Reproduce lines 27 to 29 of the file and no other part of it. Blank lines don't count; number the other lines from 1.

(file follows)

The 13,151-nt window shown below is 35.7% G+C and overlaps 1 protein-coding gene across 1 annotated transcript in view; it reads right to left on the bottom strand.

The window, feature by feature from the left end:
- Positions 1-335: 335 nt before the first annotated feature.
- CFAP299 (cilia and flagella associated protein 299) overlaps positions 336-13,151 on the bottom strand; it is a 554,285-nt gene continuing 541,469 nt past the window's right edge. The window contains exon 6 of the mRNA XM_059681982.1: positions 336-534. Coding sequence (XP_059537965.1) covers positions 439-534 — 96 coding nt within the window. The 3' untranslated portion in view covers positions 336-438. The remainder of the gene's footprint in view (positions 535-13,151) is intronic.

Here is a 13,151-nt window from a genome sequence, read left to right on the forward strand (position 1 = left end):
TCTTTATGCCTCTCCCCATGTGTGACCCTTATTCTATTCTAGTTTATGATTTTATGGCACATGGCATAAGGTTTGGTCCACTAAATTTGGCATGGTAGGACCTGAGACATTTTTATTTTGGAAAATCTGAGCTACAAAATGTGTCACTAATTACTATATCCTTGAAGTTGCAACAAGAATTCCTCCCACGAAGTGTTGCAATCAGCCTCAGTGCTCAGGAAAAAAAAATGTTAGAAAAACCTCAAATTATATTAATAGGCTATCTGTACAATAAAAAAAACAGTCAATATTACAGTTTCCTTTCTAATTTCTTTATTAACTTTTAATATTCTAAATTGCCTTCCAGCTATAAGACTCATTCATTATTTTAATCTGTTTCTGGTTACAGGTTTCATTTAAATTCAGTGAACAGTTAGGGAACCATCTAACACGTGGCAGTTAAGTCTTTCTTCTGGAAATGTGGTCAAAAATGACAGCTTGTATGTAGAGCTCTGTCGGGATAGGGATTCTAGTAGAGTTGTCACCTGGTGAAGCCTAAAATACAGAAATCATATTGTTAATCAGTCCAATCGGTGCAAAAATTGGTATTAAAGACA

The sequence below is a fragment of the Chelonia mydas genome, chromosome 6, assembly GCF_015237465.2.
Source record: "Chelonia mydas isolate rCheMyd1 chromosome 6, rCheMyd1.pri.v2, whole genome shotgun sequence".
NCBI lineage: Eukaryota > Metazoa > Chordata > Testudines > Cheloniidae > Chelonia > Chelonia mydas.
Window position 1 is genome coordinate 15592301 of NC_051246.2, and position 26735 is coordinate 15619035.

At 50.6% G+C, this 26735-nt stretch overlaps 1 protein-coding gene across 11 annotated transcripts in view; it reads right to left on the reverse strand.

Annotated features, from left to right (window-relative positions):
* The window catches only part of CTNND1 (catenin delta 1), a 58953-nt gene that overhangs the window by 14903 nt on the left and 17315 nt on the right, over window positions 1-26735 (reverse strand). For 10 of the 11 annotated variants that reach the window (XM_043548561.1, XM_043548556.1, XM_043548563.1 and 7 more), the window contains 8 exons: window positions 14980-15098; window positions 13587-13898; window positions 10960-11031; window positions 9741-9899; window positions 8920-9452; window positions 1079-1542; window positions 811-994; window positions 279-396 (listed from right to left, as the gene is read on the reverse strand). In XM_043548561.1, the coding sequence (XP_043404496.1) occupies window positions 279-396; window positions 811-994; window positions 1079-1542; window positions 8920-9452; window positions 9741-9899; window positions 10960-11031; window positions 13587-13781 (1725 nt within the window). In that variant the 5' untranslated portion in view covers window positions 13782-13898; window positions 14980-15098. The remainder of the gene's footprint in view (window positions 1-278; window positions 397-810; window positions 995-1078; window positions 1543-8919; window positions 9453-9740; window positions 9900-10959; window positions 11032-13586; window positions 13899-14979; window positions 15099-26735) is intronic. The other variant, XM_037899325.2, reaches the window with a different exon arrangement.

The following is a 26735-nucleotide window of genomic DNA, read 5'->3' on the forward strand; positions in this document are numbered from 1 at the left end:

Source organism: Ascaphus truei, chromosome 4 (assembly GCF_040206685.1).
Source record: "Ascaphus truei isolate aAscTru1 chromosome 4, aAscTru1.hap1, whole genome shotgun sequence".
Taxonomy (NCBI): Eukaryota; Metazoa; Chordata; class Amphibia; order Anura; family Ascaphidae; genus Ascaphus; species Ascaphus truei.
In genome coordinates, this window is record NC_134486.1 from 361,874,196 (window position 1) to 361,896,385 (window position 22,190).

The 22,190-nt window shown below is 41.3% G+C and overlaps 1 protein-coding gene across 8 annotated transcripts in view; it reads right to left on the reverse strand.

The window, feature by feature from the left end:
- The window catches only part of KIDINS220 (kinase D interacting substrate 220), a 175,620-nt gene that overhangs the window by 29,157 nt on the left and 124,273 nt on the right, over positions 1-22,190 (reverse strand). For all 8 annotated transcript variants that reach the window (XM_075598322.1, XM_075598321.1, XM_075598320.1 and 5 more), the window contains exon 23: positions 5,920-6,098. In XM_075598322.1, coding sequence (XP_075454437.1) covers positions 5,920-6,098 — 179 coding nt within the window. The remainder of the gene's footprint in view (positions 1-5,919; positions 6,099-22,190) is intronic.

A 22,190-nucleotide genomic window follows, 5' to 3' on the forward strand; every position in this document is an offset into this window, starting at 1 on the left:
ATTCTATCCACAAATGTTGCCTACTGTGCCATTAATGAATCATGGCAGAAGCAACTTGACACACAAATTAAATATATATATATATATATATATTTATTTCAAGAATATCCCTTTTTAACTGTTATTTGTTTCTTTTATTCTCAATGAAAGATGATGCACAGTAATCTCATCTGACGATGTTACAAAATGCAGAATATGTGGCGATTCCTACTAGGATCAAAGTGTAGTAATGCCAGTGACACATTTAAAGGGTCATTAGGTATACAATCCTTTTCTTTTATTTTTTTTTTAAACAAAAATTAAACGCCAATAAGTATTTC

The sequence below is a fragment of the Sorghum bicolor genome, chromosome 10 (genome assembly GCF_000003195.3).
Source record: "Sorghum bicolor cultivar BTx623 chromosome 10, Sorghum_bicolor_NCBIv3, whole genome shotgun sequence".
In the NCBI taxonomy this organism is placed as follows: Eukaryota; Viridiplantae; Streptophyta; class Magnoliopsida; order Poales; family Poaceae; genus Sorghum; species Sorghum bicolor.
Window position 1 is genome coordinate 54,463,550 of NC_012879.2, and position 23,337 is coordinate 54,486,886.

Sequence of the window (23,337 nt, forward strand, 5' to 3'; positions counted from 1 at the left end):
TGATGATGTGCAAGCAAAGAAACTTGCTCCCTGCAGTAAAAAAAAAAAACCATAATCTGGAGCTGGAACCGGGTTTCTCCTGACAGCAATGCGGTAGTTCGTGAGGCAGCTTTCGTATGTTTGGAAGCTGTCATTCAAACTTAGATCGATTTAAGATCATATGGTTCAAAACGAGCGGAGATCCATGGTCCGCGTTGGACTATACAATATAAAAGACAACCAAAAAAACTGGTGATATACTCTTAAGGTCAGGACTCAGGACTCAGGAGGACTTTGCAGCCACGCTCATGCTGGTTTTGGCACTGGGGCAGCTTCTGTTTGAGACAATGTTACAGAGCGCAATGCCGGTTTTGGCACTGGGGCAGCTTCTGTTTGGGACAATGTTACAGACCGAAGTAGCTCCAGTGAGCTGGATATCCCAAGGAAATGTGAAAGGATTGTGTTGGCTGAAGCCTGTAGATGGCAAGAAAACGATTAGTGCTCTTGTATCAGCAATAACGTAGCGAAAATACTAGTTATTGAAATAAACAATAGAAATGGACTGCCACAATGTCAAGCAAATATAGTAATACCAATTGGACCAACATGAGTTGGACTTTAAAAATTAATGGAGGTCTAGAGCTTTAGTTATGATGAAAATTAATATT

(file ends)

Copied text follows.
Window position 1 is genome coordinate 54,463,550 of NC_012879.2, and position 23,337 is coordinate 54,486,886.

Sequence of the window (23,337 nt, forward strand, 5' to 3'; positions counted from 1 at the left end):
TGATGATGTGCAAGCAAAGAAACTTGCTCCCTGCAGTAAAAAAAAAAAACCATAATCTGGAGCTGGAACCGGGTTTCTCCTGACAGCAATGCGGTAGTTCGTGAGGCAGCTTTCGTATGTTTGGAAGCTGTCATTCAAACTTAGATCGATTTAAGATCATATGGTTCAAAACGAGCGGAGATCCATGGTCCGCGTTGGACTATACAATATAAAAGACAACCAAAAAAACTGGTGATATACTCTTAAGGTCAGGACTCAGGACTCAGGAGGACTTTGCAGCCACGCTCATGCTGGTTTTGGCACTGGGGCAGCTTCTGTTTGAGACAATGTTACAGAGCGCAATGCCGGTTTTGGCACTGGGGCAGCTTCTGTTTGGGACAATGTTACAGACCGAAGTAGCTCCAGTGAGCTGGATATCCCAAGGAAATGTGAAAGGATTGTGTTGGCTGAAGCCTGTAGATGGCAAGAAAACGATTAGTGCTCTTGTATCAGCAATAACGTAGCGAAAATACTAGTTATTGAAATAAACAATAGAAATGGACTGCCACAATGTCAAGCAAATATAGTAATACCAATTGGACCAACATGAGTTGGACTTTAAAAATTAATGGAGGTCTAGAGCTTTAGTTATGATGAAAATTAATATT